Xena sends Mercer out of the fort to get reinforcements and the Athenians distract the Horde with smoke bombs. A battle breaks out, and Xena takes a young Horde warrior captive. She puts the “pinch” on him for interrogation. But the language barriers prove difficult, so Xena leaves him to die. Gabrielle insists that she extract the “pinch,” and an angry Xena complies, later ordering Gabrielle never to question her authority in front of “her troops” again. Gabrielle is confused and asks what happened to the Xena she knew. Xena retorts that this is the price they must pay for survival. Later, while visiting the captive warrior, Gabrielle learns that “kaltaka” means water in their language. Gabrielle realizes that the dying men on the battlefield are simply thirsty, so she sneaks out of the fort and gives water to the dying Hordemen. Thinking this is a truce, the Horde begin removing their wounded from the battlefield. The Athenians retrieve their men and Xena recognizes how blindsided she’s become.


Mercer comes back wounded. As Gabrielle tends to his wounds, Xena apologizes for her behavior. Preparing for a final battle, Xena visits the captive warrior and learns that the Horde have a chain of command; the only way to end the war is to have the two leaders face off against each other. Xena defeats the Hordemaster on the battlefield, but doesn’t kill him. As she turns her back to walk away, the Hordemaster plans to strike, but he’s axed in the back by his own men. The Horde retreat and the Athenians plan to do the same. As they leave the fortress, Xena commends Gabrielle for her humanity.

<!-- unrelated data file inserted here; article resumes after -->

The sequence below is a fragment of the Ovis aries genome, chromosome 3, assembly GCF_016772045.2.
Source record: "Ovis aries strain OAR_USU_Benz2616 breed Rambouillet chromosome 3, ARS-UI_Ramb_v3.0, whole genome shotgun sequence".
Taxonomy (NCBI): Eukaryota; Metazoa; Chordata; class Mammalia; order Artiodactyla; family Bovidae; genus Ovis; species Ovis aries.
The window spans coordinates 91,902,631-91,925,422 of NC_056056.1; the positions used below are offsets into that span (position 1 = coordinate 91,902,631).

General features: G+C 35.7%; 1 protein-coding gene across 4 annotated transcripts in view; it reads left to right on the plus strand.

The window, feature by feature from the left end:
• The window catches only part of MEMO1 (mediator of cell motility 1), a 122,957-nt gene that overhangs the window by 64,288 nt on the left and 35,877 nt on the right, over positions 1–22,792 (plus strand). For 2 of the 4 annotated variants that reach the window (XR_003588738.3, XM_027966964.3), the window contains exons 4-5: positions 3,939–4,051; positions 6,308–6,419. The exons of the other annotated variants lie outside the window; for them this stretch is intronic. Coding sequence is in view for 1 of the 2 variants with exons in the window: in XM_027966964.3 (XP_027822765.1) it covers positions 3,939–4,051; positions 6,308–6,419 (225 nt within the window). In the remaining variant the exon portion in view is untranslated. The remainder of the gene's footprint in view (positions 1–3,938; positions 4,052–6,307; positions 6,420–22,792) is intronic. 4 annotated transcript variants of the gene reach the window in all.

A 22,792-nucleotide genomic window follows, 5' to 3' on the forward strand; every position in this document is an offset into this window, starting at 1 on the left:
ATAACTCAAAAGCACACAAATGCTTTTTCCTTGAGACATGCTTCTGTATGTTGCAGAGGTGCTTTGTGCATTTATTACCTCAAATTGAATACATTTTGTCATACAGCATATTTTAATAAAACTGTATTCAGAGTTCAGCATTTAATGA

There are three excellent Xena/Gab scenes in this episode and they’re really the crux of the episode — with talk of humanity, the horrors of war, the price paid for survival, the necessity of compassion, etc. (It’s a Steven L. Sears episode, after all!) They really, almost singlehandedly, make the episode worthwhile. This is Pre-Rift Xena, so our heroines have yet to come into REAL multi-episode conflict with each other. But the interesting thing about Season Two is that there are seeds planted. There are clashes between the women, where their contrasting ideals are pitted against each other. (“Orphan Of War” and “The Execution” are two Season Two episodes that come to mind.) Interestingly, Lucy Lawless had trouble with the dark turn her character takes in this episode, insisting that this would never happen. (Little did she know what was coming next season!) Fortunately, because Xena’s behavior was essential to the conflict, nothing was toned down.